But then again, doesn't education inherently impart bias, a narrowing rather than broadening? To borrow a nugget observed by Amy Gutmann (http://www.amazon.com/Democratic-Education-Princeton-Paperbacks-Gutmann/dp/0691009163), "to educate" was synonymous with "to govern" in Aristotle's day. Any education guides, and necessarily closes doors even as it opens, rendering your "broadening horizons" formulation a bit misleading. The classic example is an aspiring professional ballerina, whose training is so intense, and must be committed to at such a young age, that it precludes a whole host of other options (to become a radiologist, for example). A more local example is in the Will Wilkinson / Ezra Klein diavlog, where Ezra tells the story of his friend who longs to become a writer, but can't because of her law school debt. This applies likewise on a less literal level (as I think you meant it): the education you espouse may close off access to other authetically chosen, and happy-making, lives. It has been successfully argued by the Amish that such education was a threat to their free exercise. Do you really think a liberal society has the right to deny someone their personal belief in empirically-unsound Creationism? It seems to me that this liberal education, with its critical reflection and rational autonomy and all that good stuff, could easily be construed as part of the fatal flaw of liberalism, Mark Schmitt's "technocratic ideal", where a supposedly value-neutral Enlightened world-view is fostered, without regard for the many other possible alternate belief systems it tramples underfoot.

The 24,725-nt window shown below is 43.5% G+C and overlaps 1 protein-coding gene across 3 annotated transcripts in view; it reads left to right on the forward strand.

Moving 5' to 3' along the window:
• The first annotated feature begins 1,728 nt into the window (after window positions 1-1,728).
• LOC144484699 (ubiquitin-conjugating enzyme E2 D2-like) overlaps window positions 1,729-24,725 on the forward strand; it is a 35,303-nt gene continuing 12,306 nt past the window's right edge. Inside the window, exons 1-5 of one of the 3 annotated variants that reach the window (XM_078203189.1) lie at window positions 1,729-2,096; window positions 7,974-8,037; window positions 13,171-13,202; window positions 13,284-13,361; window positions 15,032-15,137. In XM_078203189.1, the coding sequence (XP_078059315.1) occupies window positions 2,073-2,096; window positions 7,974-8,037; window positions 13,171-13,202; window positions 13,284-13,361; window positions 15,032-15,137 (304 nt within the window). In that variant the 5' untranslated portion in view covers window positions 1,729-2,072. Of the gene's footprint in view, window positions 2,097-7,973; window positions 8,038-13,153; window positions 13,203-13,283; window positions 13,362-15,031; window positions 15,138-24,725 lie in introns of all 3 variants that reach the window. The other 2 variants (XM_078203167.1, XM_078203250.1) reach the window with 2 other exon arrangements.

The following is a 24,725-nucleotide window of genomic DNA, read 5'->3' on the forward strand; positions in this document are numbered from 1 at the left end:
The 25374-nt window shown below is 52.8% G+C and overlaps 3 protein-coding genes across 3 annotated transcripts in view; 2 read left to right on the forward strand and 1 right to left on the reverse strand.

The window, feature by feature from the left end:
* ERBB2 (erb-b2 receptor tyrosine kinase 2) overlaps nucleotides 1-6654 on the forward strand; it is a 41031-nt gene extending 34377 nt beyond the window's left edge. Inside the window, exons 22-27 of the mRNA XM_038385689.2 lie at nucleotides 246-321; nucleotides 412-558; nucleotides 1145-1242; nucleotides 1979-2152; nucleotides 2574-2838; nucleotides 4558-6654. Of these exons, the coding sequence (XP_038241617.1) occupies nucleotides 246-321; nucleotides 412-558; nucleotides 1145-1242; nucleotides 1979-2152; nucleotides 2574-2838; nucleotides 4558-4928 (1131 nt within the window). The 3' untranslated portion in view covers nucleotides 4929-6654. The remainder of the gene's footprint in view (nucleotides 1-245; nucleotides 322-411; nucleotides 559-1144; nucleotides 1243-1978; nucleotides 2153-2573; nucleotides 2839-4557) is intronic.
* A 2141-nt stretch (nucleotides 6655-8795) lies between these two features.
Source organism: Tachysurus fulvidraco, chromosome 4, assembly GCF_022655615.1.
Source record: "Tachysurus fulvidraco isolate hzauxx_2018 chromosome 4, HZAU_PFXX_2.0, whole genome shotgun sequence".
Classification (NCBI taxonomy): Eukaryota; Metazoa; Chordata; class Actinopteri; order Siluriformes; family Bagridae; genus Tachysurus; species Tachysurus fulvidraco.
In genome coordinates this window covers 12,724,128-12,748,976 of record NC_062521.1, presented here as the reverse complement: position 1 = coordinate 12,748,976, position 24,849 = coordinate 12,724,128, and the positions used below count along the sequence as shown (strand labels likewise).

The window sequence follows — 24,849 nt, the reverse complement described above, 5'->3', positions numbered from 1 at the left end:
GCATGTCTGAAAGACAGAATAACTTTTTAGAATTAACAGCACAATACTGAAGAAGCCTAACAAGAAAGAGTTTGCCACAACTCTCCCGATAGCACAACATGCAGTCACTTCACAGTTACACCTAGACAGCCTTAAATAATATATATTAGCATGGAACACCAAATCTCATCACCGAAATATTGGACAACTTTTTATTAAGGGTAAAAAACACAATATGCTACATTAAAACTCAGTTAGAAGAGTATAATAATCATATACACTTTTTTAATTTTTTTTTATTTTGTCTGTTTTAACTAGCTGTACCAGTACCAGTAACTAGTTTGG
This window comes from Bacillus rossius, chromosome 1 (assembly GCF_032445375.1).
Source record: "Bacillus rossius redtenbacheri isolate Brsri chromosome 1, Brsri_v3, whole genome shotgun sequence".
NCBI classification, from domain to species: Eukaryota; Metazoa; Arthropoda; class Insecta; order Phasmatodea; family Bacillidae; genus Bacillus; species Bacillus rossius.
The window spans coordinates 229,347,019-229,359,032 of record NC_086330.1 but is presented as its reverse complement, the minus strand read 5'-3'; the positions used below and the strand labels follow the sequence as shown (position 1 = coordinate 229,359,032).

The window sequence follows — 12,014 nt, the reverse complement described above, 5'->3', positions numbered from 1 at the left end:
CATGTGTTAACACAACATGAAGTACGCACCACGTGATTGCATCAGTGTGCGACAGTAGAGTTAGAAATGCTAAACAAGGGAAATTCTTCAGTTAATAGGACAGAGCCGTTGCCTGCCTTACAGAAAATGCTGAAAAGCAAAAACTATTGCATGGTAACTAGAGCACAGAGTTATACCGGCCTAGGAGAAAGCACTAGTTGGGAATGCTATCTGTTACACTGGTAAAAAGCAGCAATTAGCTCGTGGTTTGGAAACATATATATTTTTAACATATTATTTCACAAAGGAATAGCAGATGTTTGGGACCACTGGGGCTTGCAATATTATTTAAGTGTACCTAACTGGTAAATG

Maybe I'm just nit-picking your word choice, and I'm certainly taking your and Brendan's conversation on a detour, but since you're assuming the Liberal Perfectionist stance, I thought I'd push back with some of the classic critiques :)

A great diavlog touching on this topic is to be found here (http://bloggingheads.tv/diavlogs/369) (the last half especially)

dudeman
12-17-2007, 07:10 PM
I think he's great too. As long as control-freak, do-gooders like him are spouting their frightening & bossy social engineering theories on bgh.tv instead of in government, it's always "great".

Wolfgangus
12-17-2007, 07:47 PM
A state level registration would be fine by me; even if the feds required it to be uniform. The feds can always subpoena any specific information they need from the state; and basic discovery can proceed without a subpoena (e.g. "Do you guys have this ballistic signature on record?")

That would be quite a bit different than the feds having a list of every registered gun owner in the country, I think. Some NRA nuts might kick back about even the state having such a registration; under the assumption that the fed will get a copy by hook or crook. I don't know what can be done about that, as the Bush administration has made abundantly clear, the fed doesn't really have to worry too much about what laws they break or demand broken, if they can't obstruct justice, they can just pardon the convicted (or in the case of the telcos, pre-pardon them).

Wonderment
12-17-2007, 09:52 PM
Forcing a young woman to seek the (tedious and time-consuming to the point of health-threatening) protection of the courts to make her own reproductive choices is inhumane and unacceptable.